of schooling—6 years—tenure in the firm) is generally closer to actual
revious experience in men and is likely to be overestimated in women
due to leaving and entering the labor market to raise children.
5Observations of workers whose declared mean schooling years were
clearly atypical are not included.
2In a study on gender wage differences, [7] uses the weighted mean o
men and women’s wage structure. Namely, = lh·I, where lh is the
roportion of men in the sample.
Copyright © 2011 SciRes. JSSM
A Comparative Analysis on Human Capital and Wage Structure in the Spanish Hospitality Sector
regional level, business size has been taken as an addi-
tional explanatory variable of regional wage differences
to control for the higher number of hotels in some tourist
destinations. Furthermore, economic theory suggests alter-
native explanations to the fact that until a certain size is
reached, wages increase with firm size (see [11]).
The variables Over and Under measure the fact that
the real wage per hour could be more influenced by the
type of job than by having a higher educational level.
Although the database used controls for the type of job,
there is a high correlation between educational level and
occupation, and this creates high multicollinearity. Thus,
following [12], occupation is taken into account indi-
rectly by calculating a mean of the most frequent level of
studies in each occupation. The mode is used as the sta-
tistical measure. However, this procedure is expanded in
cases where the mode represents a percentage lower than
40% of the total number of employees in each occupation,
defined at the level of two digits according to the Na-
tional Classification of Occupations –CNO94– [13]. In
these cases, the workers considered as appropriately edu-
cated are those who have obtained an educational level
corresponding to the mode as well as those who have
reached an adjacent educational level (immediately lower
or higher). Thus, for a given occupation, if the mean
number of study years required are 15 (undergraduates)
but the mode includes a reduced number of cases (less
than 40%), workers with secondary education (12 study
years) or postgraduates (17 study years) would be also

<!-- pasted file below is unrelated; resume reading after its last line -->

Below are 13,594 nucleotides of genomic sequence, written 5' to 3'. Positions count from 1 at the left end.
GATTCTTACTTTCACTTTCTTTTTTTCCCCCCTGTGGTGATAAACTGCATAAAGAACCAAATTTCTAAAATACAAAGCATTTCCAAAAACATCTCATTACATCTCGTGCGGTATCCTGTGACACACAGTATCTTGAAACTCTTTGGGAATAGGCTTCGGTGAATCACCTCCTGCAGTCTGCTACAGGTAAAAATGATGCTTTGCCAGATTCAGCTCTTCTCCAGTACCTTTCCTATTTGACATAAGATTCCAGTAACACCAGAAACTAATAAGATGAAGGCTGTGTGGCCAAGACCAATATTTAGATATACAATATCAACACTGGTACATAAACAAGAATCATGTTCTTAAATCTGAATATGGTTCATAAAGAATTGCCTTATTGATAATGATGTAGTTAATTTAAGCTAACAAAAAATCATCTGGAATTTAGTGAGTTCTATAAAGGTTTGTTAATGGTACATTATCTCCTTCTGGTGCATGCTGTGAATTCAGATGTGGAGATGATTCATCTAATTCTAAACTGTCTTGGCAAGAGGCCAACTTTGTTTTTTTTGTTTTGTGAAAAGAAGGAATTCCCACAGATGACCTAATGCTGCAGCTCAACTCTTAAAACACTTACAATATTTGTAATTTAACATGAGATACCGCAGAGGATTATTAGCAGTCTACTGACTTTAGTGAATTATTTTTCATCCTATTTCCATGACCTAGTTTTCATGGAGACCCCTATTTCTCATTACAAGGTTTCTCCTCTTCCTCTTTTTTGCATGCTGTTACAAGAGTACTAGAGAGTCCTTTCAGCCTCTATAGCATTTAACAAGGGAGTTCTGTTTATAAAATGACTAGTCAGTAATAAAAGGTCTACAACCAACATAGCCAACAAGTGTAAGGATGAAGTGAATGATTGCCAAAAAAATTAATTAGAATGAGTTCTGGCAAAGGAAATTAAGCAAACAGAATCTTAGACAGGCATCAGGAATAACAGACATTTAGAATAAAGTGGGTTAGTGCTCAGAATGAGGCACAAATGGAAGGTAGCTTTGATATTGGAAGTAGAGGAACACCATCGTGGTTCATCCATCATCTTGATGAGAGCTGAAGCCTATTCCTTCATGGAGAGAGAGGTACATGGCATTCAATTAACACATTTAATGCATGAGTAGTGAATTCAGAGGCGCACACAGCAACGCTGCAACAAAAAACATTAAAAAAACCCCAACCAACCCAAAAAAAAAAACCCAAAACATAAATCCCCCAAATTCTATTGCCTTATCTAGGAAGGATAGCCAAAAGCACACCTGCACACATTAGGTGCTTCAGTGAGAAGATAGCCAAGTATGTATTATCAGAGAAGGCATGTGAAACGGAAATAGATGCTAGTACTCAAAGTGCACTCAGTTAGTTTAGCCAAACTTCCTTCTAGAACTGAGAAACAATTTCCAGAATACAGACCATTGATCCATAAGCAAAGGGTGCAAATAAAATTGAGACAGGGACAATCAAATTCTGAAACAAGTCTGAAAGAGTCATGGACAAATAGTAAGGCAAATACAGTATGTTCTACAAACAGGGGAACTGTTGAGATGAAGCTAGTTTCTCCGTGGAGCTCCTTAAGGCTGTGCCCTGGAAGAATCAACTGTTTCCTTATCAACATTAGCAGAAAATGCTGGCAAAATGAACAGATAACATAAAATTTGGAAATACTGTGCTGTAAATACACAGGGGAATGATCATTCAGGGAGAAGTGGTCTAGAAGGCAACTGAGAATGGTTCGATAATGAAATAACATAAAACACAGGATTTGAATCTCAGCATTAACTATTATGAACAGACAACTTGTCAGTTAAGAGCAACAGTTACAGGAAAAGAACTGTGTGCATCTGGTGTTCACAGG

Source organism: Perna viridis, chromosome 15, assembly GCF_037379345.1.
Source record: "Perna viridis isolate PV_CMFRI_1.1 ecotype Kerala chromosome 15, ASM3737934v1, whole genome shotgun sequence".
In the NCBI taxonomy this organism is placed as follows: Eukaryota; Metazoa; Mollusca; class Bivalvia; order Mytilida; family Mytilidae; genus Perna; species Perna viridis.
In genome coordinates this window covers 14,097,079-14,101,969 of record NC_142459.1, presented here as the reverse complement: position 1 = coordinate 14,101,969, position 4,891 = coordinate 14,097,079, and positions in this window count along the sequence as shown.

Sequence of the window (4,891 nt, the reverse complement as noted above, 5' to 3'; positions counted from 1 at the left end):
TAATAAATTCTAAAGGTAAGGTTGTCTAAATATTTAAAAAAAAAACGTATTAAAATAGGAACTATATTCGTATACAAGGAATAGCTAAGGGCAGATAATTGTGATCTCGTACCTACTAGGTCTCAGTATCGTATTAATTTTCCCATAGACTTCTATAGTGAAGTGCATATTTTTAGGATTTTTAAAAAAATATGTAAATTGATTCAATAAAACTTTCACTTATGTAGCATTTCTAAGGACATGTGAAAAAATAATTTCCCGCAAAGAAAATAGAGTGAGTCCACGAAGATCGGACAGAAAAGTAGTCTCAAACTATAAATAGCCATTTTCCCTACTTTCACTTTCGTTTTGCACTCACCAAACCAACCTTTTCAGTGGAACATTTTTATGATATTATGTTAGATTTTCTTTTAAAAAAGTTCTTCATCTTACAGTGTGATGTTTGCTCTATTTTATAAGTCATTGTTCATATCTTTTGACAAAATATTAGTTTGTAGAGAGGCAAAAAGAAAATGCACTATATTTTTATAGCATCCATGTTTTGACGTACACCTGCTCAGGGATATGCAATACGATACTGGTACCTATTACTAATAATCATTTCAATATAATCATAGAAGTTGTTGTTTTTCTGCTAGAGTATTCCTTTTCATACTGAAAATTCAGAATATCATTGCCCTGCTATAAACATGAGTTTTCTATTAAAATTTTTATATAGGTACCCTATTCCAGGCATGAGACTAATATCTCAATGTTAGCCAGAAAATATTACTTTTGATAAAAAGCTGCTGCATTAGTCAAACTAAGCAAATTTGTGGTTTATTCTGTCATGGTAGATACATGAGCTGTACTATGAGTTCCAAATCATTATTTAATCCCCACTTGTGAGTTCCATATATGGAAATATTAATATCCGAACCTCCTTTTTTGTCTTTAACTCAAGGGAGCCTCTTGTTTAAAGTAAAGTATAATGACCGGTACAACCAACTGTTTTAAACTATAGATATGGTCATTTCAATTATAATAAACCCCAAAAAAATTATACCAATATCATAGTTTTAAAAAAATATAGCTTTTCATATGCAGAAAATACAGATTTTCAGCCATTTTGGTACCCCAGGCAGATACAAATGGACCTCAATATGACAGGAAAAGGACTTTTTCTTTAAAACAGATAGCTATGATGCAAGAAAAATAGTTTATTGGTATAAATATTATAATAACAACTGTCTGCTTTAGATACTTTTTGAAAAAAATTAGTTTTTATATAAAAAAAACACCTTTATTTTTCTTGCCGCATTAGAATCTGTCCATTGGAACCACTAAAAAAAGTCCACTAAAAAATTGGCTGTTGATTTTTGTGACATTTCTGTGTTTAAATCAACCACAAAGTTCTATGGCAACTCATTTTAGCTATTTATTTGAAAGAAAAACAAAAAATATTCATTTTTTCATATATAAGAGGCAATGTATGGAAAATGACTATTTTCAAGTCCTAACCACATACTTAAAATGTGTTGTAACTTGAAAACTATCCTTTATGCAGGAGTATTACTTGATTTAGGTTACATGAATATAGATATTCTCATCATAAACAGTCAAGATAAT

considered appropriately educated. Choosing the level of
studies immediately lower or higher than the mode was
done by taking into account which level has a greater
percentage of workers in each occupation.
Using this definition of appropriately educated work-
ers, the dummy variables for the workers with a level of
studies different from the one required by the occupation
are defined as follows. The variable that represents ove-
reducation (Over) takes value 1 if the worker has attained
an educational level higher than the mode of each occu-
pation (or the higher when two adjacent educational levels
are possible); and zero in any other case. Similarly, the
variable undereducation (Under) takes value 1 if the wor-
ker has an educational level lower than the mode of the
occupation (or the lower when two contiguous educational
levels are used); it will take value zero in any other case.
Finally, ε is a random disturbance term.
3. Database and Descriptive Analysis
The information used was taken from the Spanish Survey
of Wage Structure 2006 (Encuesta de Estructura Salarial,
EES-2006). The sample is representative at the regional
level (NUTS II), thus facilitating the present study.
Table 1 shows that workers in the Balearic Islands are
older and have higher tenure in the firm. Furthermore, 64%
of them have a full-time and permanent contract; this pe-
rcentage is only exceeded by the Canary Islands (65%).
Other labor characteristics of this region include lower
percentages of women (47%) and higher nominal gross
wages per hour. For these reasons, the Balearic Islands
have been taken as the reference region for wage differ-
In the hospitality sector, mean schooling years is much
lower than in other private service sectors. It should be
pointed out that the Balearic and Canary Islands, which
are mature destinations for sun and beach tourism [14],
present the lowest mean schooling years of all the re-
gions under consideration. This is probably due to the
older mean age of workers who belong to the generation
that did not benefit from the current Spanish educational
system. In fact, this may account for the high proportion
of undereducated workers (higher than 30% in both re-
gions). We analyze this phenomenon later in this paper.